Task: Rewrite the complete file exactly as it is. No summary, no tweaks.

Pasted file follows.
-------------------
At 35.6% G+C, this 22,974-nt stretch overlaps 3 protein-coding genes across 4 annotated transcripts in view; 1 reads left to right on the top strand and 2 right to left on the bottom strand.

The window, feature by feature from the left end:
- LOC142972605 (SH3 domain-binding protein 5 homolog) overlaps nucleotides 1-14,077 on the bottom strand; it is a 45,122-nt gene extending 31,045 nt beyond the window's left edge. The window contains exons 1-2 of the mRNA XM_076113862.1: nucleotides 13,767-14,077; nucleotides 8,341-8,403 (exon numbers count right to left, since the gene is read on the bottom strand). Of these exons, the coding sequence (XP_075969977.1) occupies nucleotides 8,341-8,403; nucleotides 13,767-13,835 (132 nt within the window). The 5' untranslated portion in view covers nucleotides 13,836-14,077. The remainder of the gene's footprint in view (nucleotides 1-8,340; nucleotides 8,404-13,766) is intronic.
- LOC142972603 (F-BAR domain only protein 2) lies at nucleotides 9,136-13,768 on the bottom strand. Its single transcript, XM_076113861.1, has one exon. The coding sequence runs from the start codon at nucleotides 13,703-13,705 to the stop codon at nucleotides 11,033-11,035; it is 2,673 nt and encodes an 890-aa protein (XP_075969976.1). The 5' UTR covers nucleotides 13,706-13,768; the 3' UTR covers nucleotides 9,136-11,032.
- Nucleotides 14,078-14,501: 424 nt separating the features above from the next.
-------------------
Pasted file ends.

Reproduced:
At 35.6% G+C, this 22,974-nt stretch overlaps 3 protein-coding genes across 4 annotated transcripts in view; 1 reads left to right on the top strand and 2 right to left on the bottom strand.

The window, feature by feature from the left end:
- LOC142972605 (SH3 domain-binding protein 5 homolog) overlaps nucleotides 1-14,077 on the bottom strand; it is a 45,122-nt gene extending 31,045 nt beyond the window's left edge. The window contains exons 1-2 of the mRNA XM_076113862.1: nucleotides 13,767-14,077; nucleotides 8,341-8,403 (exon numbers count right to left, since the gene is read on the bottom strand). Of these exons, the coding sequence (XP_075969977.1) occupies nucleotides 8,341-8,403; nucleotides 13,767-13,835 (132 nt within the window). The 5' untranslated portion in view covers nucleotides 13,836-14,077. The remainder of the gene's footprint in view (nucleotides 1-8,340; nucleotides 8,404-13,766) is intronic.
- LOC142972603 (F-BAR domain only protein 2) lies at nucleotides 9,136-13,768 on the bottom strand. Its single transcript, XM_076113861.1, has one exon. The coding sequence runs from the start codon at nucleotides 13,703-13,705 to the stop codon at nucleotides 11,033-11,035; it is 2,673 nt and encodes an 890-aa protein (XP_075969976.1). The 5' UTR covers nucleotides 13,706-13,768; the 3' UTR covers nucleotides 9,136-11,032.
- Nucleotides 14,078-14,501: 424 nt separating the features above from the next.